Simply put, interest rates are the price of borrowed money. If a business or consumer wants to borrow money, they must pay the price: interest. The interest rate charged is determined by the borrower’s credit rating, the prevailing interest rates, and the term of the loan.
Interest Rate Continuum
A borrower may need money for any period from one day to 30 years. Many banks and financial institutions regularly borrow money overnight to balance their books to comply with compulsory government capital ratios. A corporation may issue a bond for 5, 10 or 30 years, depending on its needs. After one year, a 30-year bond will have 29 years left until maturity, then 28--all the way down to zero when it matures. Once issued, bonds trade in the secondary market and each one is priced accordingly along the interest rate continuum, which goes from one day to 30 years.
Investors use interest rate benchmarks that help them assess the general interest rate environment and various levels of interest rates: 1 month, 3 months, 6 months, 1 year, 5 years, 10 years, 30 years; but it’s important to remember that there are bonds with maturities in between that are priced accordingly.
No “Official” Boundaries
The difference between short- and long-term interest rates is approximate. Typically, anything maturing in less than a year represents a short-term rate. Money market funds typically invest in short-term debt instruments that mature in 100 days or less. A 30-year bond will clearly have a long-term interest rate, but a 5-year or 7-year bond would be called a medium-term bond, although there is no such thing as a medium-term interest rate.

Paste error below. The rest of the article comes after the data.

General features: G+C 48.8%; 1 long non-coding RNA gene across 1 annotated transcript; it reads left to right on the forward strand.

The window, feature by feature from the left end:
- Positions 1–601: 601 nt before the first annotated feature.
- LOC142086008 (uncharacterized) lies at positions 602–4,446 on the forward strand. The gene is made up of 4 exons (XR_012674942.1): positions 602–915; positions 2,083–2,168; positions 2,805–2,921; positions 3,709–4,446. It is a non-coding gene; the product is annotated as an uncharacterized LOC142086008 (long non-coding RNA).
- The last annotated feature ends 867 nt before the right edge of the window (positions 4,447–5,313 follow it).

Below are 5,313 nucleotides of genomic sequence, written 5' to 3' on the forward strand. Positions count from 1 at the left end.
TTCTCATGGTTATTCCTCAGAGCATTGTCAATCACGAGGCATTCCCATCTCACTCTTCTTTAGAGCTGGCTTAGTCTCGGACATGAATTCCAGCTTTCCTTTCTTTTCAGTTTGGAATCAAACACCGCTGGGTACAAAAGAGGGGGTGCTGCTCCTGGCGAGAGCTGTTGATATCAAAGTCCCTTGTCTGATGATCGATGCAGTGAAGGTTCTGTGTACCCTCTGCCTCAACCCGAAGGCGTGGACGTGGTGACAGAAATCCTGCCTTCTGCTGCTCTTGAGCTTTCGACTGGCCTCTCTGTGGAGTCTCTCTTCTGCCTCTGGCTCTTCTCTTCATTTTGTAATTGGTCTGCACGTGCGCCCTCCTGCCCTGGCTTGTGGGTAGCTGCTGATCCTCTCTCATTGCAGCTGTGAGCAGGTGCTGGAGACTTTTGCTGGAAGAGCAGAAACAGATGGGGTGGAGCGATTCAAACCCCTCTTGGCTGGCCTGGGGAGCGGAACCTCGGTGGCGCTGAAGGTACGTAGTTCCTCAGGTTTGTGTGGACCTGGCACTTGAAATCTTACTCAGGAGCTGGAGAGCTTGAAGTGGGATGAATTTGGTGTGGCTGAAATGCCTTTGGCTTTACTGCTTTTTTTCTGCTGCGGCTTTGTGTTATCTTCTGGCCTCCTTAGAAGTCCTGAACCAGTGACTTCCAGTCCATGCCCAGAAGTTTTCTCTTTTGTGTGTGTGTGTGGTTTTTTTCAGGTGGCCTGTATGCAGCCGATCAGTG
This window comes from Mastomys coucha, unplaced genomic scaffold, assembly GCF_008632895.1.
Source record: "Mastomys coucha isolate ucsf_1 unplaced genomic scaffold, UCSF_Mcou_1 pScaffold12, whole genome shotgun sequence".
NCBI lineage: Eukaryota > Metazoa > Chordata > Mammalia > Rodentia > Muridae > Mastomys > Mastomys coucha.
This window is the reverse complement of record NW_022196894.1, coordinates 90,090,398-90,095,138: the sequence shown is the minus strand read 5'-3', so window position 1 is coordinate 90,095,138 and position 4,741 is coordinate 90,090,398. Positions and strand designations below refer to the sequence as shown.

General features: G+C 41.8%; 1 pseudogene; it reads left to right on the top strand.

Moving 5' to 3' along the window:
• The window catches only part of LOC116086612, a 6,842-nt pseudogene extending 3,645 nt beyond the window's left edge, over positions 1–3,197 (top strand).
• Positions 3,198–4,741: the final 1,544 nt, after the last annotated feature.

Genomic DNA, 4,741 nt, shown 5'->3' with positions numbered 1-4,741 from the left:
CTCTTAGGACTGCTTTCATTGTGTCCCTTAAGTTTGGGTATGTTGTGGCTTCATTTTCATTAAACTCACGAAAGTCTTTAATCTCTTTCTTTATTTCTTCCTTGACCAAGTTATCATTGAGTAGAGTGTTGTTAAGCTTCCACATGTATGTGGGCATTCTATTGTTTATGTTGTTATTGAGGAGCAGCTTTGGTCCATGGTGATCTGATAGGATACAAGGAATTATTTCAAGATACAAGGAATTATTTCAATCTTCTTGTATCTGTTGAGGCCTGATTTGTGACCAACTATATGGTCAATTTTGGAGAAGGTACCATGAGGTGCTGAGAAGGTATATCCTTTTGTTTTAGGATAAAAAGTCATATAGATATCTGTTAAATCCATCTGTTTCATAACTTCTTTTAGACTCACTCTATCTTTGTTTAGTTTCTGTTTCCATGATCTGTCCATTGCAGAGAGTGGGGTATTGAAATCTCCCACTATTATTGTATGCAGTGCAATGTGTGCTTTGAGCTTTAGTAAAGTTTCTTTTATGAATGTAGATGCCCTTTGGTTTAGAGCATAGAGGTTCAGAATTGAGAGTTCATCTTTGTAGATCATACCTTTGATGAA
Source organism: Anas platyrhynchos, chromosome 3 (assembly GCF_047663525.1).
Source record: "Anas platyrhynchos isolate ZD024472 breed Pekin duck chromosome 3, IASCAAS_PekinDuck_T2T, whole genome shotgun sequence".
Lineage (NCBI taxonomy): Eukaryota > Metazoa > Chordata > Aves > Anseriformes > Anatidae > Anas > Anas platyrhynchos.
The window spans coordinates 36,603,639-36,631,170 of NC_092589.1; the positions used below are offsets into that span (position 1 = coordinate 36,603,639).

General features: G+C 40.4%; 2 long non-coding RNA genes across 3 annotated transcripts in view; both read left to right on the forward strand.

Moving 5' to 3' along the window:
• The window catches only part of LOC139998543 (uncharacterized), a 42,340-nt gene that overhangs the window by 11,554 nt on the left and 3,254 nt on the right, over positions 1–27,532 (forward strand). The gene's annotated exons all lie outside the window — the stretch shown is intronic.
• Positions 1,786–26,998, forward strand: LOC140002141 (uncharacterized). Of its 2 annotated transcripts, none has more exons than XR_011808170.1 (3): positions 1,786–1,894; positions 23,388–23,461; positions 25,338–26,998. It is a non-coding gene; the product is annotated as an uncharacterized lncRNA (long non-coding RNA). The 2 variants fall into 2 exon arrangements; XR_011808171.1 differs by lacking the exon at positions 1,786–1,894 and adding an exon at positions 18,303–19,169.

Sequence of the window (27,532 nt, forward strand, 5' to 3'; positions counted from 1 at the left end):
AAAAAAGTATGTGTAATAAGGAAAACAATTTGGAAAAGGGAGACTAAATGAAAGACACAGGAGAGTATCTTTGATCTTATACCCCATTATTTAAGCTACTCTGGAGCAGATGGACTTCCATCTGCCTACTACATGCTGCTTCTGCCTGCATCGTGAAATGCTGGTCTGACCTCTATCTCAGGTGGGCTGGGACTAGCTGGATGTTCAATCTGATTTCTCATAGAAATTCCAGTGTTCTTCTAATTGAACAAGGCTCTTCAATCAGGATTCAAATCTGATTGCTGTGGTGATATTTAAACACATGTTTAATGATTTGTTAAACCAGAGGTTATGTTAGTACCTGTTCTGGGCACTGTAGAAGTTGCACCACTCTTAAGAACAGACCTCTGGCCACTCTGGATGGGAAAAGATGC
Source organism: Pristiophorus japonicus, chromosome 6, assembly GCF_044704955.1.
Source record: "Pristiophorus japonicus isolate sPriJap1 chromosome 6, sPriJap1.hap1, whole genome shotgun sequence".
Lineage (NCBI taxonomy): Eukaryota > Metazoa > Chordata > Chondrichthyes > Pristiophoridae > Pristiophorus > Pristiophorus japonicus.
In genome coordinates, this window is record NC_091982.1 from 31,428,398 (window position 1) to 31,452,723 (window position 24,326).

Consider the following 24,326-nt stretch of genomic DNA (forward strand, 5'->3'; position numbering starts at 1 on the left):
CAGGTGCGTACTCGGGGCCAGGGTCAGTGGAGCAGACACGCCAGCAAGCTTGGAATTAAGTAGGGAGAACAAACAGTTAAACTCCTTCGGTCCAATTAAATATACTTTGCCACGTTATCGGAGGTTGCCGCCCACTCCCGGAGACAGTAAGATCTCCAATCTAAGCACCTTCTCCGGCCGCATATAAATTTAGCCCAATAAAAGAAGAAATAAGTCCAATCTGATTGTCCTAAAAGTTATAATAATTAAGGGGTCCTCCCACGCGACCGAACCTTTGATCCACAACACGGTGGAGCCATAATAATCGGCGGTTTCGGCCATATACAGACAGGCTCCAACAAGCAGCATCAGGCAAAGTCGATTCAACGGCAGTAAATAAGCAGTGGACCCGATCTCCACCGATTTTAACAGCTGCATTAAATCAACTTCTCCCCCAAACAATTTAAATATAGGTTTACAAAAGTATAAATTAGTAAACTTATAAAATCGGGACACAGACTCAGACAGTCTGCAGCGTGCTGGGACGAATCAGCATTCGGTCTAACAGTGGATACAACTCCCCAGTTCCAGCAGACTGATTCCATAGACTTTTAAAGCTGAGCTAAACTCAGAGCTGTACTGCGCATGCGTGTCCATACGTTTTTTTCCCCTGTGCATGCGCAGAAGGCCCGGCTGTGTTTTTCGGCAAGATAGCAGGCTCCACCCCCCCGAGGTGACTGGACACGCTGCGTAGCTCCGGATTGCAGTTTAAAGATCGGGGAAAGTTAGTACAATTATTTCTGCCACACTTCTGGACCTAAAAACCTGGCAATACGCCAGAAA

Interest Rate Comparisons
When investors compare interest rates, they usually compare securities of similar maturities. Obviously, all 3-month Treasury Bills will carry the same interest rate, but it will be different from a 3-month interest rate on high grade corporate bonds or municipal bonds.
When represented graphically, the typical interest rate continuum is a graph that starts in the lower left-hand corner and goes into the upper right-hand corner, with the horizontal axis representing maturities and the vertical axis representing the yield. In a normal interest rate environment, short-term interest rates are lower than long-term interest rates because the longer the term, the higher the risk that investors take with their money by locking it in. This curve is a normal curve, although its shape may change to reflect various economic conditions: the curve can be steep or flat, or bend at various benchmarks. Every once in a while, short–term interest rates become higher than long-term interest rates, causing the curve to invert. An inverted yield curve is an indication of abnormal economic conditions that often precede recessions.
- “The All-Season Investor”; Martin J. Pring; 1992
- “Business Cycles and Their Causes”; Wesley Clair Mitchell; 1959